Continuing The Conversation
Over the past few weeks I’ve introduced a series of blog posts about corporate culture and the war for talent that’s going on in the electrical contracting industry. If you haven’t had the chance to read through them yet, I highly recommend taking a quick look. Here they are in order:
- Corporate Culture: Your Competitive Advantage
- Winning #TheWar4Talent
- Hungry For More: A Conversation With The Modern Employee
- Improving Your Corporate Culture: Part 1
- Improving Your Corporate Culture: Part 2
In today’s post we’re going to shift gears a little bit and focus on two of the easily overlooked aspects of corporate culture – motivation and inspiration!
Validation Is Motivation
I recently ran across this great article on Fistful of Talent and I thought there were several thought provoking elements in it – especially in regards to validation.
In my day to day dealings I hear all of the common employee complaints but I’m able to read between the lines on what they’re actually telling me. More often than not, the complaints are rooted in the employee feeling a disconnect between how they see themselves, and how they believe they are viewed by their employer. There are a number of difficult problems facing employers today but this doesn’t have to be one of them.
Here are just a few suggestions to follow when it comes to making your employees feel validated
- Publicly recognize a team member when they demonstrate proficiency in something they normally struggle with. For example, if they have a fear speaking in front of groups and then give a quality presentation to the rest of the team – let them know you admire them for it.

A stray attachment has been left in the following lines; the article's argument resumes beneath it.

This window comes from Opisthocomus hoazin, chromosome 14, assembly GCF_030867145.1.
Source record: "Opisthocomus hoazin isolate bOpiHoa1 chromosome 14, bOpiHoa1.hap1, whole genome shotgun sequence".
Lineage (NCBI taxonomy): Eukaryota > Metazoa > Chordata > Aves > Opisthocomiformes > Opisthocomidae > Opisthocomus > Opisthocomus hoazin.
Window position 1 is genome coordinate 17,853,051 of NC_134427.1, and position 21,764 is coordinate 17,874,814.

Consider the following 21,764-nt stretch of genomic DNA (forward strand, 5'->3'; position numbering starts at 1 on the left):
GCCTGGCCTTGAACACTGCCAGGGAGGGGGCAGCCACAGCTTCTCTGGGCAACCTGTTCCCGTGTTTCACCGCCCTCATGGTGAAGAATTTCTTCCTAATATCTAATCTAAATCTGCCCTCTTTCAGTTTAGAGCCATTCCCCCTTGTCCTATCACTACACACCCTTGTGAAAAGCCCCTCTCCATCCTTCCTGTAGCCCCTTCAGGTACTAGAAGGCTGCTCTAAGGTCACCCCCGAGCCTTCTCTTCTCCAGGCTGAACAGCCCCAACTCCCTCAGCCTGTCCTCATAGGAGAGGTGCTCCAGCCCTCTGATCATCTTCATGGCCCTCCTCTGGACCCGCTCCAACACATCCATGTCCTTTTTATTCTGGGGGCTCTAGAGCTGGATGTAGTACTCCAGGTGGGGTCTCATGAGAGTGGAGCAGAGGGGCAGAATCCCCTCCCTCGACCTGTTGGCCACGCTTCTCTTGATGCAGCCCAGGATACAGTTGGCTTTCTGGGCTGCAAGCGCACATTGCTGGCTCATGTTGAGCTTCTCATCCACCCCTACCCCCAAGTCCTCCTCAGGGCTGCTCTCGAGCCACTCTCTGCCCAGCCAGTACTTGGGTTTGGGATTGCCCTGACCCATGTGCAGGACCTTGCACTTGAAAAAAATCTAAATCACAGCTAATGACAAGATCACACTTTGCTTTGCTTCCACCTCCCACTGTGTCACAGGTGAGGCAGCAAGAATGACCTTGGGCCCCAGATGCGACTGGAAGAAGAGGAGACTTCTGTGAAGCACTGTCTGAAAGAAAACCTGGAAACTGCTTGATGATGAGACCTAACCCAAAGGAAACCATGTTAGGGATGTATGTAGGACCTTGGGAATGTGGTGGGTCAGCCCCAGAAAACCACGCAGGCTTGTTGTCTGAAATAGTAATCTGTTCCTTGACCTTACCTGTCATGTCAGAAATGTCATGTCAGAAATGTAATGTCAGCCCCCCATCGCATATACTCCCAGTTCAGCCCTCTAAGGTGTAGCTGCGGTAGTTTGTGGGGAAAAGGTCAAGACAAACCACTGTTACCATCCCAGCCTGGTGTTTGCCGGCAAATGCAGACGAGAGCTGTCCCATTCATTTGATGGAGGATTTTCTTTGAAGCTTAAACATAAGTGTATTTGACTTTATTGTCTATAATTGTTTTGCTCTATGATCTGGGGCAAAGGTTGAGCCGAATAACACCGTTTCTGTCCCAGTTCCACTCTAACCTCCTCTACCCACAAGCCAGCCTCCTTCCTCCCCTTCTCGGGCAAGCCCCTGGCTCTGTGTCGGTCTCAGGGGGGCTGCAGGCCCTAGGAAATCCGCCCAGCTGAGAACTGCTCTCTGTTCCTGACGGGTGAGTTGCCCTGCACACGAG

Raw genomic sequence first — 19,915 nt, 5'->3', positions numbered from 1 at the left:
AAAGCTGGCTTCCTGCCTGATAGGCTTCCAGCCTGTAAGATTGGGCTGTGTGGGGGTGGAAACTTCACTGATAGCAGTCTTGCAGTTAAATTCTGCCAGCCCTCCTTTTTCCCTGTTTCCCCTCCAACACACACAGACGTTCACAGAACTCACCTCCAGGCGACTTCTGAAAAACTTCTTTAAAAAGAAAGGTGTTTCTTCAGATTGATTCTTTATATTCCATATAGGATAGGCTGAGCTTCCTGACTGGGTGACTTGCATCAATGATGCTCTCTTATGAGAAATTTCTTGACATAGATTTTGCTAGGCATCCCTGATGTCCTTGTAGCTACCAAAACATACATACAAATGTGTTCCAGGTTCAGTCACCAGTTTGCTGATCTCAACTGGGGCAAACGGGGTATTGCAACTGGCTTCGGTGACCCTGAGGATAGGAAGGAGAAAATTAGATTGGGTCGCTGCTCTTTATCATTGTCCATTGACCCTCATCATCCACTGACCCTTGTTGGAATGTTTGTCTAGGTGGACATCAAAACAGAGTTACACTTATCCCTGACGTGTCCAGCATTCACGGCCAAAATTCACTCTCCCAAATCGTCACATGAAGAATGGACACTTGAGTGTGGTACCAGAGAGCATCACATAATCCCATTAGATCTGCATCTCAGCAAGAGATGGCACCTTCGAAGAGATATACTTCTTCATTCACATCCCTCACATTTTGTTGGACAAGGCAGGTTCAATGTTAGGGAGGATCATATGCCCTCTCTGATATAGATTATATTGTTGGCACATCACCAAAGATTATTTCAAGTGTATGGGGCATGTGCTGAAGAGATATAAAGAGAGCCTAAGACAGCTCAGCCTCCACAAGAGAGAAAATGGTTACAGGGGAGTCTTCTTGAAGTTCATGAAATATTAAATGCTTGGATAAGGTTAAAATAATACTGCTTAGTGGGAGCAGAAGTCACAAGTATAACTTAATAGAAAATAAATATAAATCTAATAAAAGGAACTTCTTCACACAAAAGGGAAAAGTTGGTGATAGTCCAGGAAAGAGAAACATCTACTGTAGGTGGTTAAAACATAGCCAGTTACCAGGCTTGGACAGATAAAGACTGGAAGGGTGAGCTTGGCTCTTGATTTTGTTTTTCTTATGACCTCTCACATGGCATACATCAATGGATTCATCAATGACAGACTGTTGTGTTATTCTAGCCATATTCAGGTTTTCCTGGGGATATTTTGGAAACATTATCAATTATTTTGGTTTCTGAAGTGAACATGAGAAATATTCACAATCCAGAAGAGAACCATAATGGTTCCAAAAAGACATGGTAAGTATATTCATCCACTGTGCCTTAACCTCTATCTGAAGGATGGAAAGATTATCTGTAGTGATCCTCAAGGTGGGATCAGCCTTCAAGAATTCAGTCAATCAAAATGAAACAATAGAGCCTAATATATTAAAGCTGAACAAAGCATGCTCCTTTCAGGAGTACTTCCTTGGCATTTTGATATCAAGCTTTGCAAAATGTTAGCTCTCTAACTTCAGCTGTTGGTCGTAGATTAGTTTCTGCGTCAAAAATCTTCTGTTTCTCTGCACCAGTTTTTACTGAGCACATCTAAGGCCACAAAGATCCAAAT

- Connect the dots! From time to time, show an employee how their efforts fit into the overall success of the business. In construction, this is easier than in some other industries because you can show a project plan and let them see how the various trades can only do their job if the previous trades have wrapped up their tasks.
- Keep it genuine. If you’re just blowing smoke, they’re going to catch on quick. Timing is everything, so be selective about when and how to show your validation.
Motivation Can’t Just Come From The Top Down
Let’s face it, as amazing as you might be – top down motivation some times gets tuned out. To get around this, you need to encourage your employees to motivate themselves and their co-workers. Not only does this encourage team building, it keeps you from having to micromanage. Here are a few items to consider when you’re looking at bottom up motivation:
- Self starting teams enable your upper level management to do what they do best – drive the business
- HR should work to find employee advocates that they can depend on for honest feedback about what’s happening on the front line. These people may be mid level management, team leads, or respected members of the union. In short, someone that carries the respect of their peers.
- This approach keeps you involved in a hand’s off way and it helps you to keep problems from festering.
- It allows you to establish a uniform voice at your organization. When the top, middle, and foundation of a company are on the same page, good things will happen.
With the current hiring climate it’s important to allocate cycles to attracting and luring new talent. However, you don’t want to overlook the capabilities of the contributors you’ve already got on staff. When you hand a task to an employee, give them some general direction and then allow them to come up with their own creative ways of getting the job done.
I like to think of my employees as my own internal customers. I know that if they feel valuable and if they’re excited by the projects I give them – they’re going to pass on those sentiments when they deal with my external customers. I also know that they’ll carry that experience into their interactions with my other new hires and this ultimately helps to set the tone I want at my company.
I also know, based on some recent reading, that a creative work place is very attractive to millennials. With the US workforce undergoing a massive generational shift, I need to stay ahead of the curve in every way that I can!
The Exit Interview
Some times, an employer does everything right but a team member opts to pursue a new direction. So in my next post I’ll lay out some suggestions to help you through exit interview process.
As always, keep your feedback coming on Twitter, LinkedIn and FaceBook. I love to hear what resonates with my readers!